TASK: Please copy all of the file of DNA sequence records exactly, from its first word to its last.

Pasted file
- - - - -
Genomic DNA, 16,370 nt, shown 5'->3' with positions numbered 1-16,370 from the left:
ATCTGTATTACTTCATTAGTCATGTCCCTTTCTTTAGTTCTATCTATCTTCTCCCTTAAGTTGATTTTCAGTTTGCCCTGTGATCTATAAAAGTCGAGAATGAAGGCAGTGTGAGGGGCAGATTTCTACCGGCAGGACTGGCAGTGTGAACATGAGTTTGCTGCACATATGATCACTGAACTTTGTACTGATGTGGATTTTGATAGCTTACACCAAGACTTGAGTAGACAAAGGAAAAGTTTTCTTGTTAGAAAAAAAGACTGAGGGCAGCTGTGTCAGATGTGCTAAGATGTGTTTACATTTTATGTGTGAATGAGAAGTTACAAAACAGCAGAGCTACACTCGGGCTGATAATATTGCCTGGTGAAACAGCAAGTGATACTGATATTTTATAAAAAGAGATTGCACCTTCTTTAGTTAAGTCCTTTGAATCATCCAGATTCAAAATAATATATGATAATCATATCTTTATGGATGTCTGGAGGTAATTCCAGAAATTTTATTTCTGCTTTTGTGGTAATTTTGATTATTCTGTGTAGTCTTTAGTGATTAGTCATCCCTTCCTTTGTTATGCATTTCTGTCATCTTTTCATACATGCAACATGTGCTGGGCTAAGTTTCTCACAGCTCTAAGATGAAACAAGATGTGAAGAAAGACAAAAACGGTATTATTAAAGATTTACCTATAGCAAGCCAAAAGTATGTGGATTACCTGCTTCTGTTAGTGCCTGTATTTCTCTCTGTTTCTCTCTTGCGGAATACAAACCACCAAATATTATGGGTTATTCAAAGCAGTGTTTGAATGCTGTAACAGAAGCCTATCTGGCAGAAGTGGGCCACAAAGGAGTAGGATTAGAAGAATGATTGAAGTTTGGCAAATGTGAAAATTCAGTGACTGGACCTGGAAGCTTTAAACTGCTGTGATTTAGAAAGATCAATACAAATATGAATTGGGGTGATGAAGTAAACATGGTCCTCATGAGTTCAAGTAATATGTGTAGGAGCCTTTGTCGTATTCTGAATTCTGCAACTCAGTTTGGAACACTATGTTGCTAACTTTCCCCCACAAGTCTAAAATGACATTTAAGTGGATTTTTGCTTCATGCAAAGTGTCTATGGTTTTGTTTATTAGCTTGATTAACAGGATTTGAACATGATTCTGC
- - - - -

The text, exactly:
Genomic DNA, 16,370 nt, shown 5'->3' with positions numbered 1-16,370 from the left:
ATCTGTATTACTTCATTAGTCATGTCCCTTTCTTTAGTTCTATCTATCTTCTCCCTTAAGTTGATTTTCAGTTTGCCCTGTGATCTATAAAAGTCGAGAATGAAGGCAGTGTGAGGGGCAGATTTCTACCGGCAGGACTGGCAGTGTGAACATGAGTTTGCTGCACATATGATCACTGAACTTTGTACTGATGTGGATTTTGATAGCTTACACCAAGACTTGAGTAGACAAAGGAAAAGTTTTCTTGTTAGAAAAAAAGACTGAGGGCAGCTGTGTCAGATGTGCTAAGATGTGTTTACATTTTATGTGTGAATGAGAAGTTACAAAACAGCAGAGCTACACTCGGGCTGATAATATTGCCTGGTGAAACAGCAAGTGATACTGATATTTTATAAAAAGAGATTGCACCTTCTTTAGTTAAGTCCTTTGAATCATCCAGATTCAAAATAATATATGATAATCATATCTTTATGGATGTCTGGAGGTAATTCCAGAAATTTTATTTCTGCTTTTGTGGTAATTTTGATTATTCTGTGTAGTCTTTAGTGATTAGTCATCCCTTCCTTTGTTATGCATTTCTGTCATCTTTTCATACATGCAACATGTGCTGGGCTAAGTTTCTCACAGCTCTAAGATGAAACAAGATGTGAAGAAAGACAAAAACGGTATTATTAAAGATTTACCTATAGCAAGCCAAAAGTATGTGGATTACCTGCTTCTGTTAGTGCCTGTATTTCTCTCTGTTTCTCTCTTGCGGAATACAAACCACCAAATATTATGGGTTATTCAAAGCAGTGTTTGAATGCTGTAACAGAAGCCTATCTGGCAGAAGTGGGCCACAAAGGAGTAGGATTAGAAGAATGATTGAAGTTTGGCAAATGTGAAAATTCAGTGACTGGACCTGGAAGCTTTAAACTGCTGTGATTTAGAAAGATCAATACAAATATGAATTGGGGTGATGAAGTAAACATGGTCCTCATGAGTTCAAGTAATATGTGTAGGAGCCTTTGTCGTATTCTGAATTCTGCAACTCAGTTTGGAACACTATGTTGCTAACTTTCCCCCACAAGTCTAAAATGACATTTAAGTGGATTTTTGCTTCATGCAAAGTGTCTATGGTTTTGTTTATTAGCTTGATTAACAGGATTTGAACATGATTCTGC